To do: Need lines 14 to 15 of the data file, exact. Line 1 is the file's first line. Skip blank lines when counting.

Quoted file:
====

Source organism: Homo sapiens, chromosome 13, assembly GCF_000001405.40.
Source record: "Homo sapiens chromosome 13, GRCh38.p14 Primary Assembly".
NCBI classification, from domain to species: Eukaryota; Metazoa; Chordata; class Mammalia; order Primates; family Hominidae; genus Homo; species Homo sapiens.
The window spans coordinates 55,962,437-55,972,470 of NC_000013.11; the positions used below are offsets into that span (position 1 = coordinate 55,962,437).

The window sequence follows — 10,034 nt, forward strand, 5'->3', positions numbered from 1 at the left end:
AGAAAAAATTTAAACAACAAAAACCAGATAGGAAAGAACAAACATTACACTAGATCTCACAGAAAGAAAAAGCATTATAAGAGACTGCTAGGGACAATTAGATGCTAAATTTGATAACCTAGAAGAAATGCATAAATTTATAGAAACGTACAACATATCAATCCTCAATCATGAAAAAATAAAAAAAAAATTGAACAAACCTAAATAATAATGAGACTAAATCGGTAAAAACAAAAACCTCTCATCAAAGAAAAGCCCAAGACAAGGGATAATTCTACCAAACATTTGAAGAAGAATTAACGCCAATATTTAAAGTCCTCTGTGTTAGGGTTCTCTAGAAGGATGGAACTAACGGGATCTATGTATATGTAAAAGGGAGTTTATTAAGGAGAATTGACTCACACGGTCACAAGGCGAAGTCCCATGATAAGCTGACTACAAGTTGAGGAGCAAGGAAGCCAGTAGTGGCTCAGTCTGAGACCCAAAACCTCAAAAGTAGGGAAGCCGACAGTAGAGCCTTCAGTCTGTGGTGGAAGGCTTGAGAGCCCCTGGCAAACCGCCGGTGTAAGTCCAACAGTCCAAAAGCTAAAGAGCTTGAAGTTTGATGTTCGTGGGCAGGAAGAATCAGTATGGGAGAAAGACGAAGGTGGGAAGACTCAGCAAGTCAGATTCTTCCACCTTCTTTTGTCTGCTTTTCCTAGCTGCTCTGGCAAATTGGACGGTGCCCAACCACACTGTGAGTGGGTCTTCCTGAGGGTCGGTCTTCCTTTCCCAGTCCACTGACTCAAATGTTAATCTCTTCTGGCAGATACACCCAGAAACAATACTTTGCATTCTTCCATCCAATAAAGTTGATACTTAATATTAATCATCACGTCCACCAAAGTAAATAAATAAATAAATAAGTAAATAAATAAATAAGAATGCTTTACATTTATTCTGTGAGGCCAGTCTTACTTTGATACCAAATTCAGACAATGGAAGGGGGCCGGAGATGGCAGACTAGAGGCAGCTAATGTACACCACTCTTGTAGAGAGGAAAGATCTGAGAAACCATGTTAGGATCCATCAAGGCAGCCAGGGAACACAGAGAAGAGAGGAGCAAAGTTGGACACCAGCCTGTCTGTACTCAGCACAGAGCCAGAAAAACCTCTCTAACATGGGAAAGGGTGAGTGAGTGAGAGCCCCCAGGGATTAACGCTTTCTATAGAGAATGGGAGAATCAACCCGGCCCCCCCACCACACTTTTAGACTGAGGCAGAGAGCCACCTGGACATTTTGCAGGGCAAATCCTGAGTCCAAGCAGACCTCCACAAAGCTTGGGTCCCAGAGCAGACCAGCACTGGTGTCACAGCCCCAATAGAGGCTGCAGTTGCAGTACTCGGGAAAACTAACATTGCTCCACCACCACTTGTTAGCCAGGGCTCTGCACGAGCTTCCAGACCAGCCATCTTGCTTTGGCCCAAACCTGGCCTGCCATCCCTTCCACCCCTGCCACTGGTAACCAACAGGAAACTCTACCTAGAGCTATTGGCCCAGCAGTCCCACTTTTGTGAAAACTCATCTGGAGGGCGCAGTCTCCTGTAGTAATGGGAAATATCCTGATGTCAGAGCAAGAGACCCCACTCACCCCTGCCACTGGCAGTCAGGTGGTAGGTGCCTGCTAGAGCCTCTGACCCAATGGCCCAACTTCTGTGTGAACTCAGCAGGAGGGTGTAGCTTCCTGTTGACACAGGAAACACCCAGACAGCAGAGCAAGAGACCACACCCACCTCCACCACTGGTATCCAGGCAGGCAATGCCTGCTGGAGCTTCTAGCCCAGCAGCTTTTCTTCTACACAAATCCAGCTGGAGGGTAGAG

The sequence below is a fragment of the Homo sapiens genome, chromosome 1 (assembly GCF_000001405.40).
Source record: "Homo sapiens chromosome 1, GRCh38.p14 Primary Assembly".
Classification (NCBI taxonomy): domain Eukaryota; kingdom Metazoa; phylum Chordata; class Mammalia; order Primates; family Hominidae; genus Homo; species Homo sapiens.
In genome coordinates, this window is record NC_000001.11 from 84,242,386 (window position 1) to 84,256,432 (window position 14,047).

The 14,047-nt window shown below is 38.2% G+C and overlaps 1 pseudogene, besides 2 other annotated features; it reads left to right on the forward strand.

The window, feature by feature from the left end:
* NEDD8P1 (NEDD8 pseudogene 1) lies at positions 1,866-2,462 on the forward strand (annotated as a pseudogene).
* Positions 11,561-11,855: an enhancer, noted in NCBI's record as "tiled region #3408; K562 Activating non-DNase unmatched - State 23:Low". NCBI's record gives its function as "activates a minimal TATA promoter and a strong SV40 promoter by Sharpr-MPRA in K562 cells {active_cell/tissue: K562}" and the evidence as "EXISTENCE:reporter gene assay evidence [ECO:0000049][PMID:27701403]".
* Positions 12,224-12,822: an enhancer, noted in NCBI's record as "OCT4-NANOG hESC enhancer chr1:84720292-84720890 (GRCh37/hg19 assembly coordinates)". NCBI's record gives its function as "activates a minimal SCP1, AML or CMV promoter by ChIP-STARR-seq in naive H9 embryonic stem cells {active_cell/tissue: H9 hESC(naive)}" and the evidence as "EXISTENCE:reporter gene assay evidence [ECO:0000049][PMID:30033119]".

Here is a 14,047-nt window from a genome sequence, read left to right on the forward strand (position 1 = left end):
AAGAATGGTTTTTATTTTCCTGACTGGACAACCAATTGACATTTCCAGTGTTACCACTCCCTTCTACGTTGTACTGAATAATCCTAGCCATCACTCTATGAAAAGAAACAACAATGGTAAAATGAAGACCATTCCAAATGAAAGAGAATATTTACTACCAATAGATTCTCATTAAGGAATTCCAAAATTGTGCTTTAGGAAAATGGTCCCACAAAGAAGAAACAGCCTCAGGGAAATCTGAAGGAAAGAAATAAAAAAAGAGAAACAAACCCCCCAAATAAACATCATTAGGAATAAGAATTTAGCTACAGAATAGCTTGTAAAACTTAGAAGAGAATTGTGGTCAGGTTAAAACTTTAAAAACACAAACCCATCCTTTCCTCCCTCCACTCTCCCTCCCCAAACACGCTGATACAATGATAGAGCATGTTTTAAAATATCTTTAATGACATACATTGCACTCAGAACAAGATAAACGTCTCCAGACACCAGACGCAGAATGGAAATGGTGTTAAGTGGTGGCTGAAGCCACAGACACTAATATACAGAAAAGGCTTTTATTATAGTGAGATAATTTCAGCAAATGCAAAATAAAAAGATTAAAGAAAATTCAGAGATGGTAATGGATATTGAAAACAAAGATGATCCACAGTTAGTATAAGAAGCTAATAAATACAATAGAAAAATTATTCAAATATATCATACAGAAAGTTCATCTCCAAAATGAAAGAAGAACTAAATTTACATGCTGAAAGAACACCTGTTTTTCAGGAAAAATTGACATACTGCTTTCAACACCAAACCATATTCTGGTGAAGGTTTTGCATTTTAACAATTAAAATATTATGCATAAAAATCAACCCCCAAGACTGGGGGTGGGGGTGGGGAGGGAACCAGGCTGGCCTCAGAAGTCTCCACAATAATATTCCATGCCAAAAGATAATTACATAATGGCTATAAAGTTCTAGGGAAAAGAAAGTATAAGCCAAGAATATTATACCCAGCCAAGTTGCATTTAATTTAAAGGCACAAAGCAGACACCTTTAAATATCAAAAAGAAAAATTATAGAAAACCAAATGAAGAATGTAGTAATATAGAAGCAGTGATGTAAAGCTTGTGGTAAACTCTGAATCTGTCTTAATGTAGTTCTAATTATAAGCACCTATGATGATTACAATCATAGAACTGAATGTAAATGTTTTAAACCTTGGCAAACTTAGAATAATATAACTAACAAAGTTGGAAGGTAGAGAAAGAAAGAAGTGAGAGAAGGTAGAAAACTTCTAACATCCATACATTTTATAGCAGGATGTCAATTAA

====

* Positions 11,561-11,855: an enhancer, noted in NCBI's record as "tiled region #3408; K562 Activating non-DNase unmatched - State 23:Low". NCBI's record gives its function as "activates a minimal TATA promoter and a strong SV40 promoter by Sharpr-MPRA in K562 cells {active_cell/tissue: K562}" and the evidence as "EXISTENCE:reporter gene assay evidence [ECO:0000049][PMID:27701403]".
* Positions 12,224-12,822: an enhancer, noted in NCBI's record as "OCT4-NANOG hESC enhancer chr1:84720292-84720890 (GRCh37/hg19 assembly coordinates)". NCBI's record gives its function as "activates a minimal SCP1, AML or CMV promoter by ChIP-STARR-seq in naive H9 embryonic stem cells {active_cell/tissue: H9 hESC(naive)}" and the evidence as "EXISTENCE:reporter gene assay evidence [ECO:0000049][PMID:30033119]".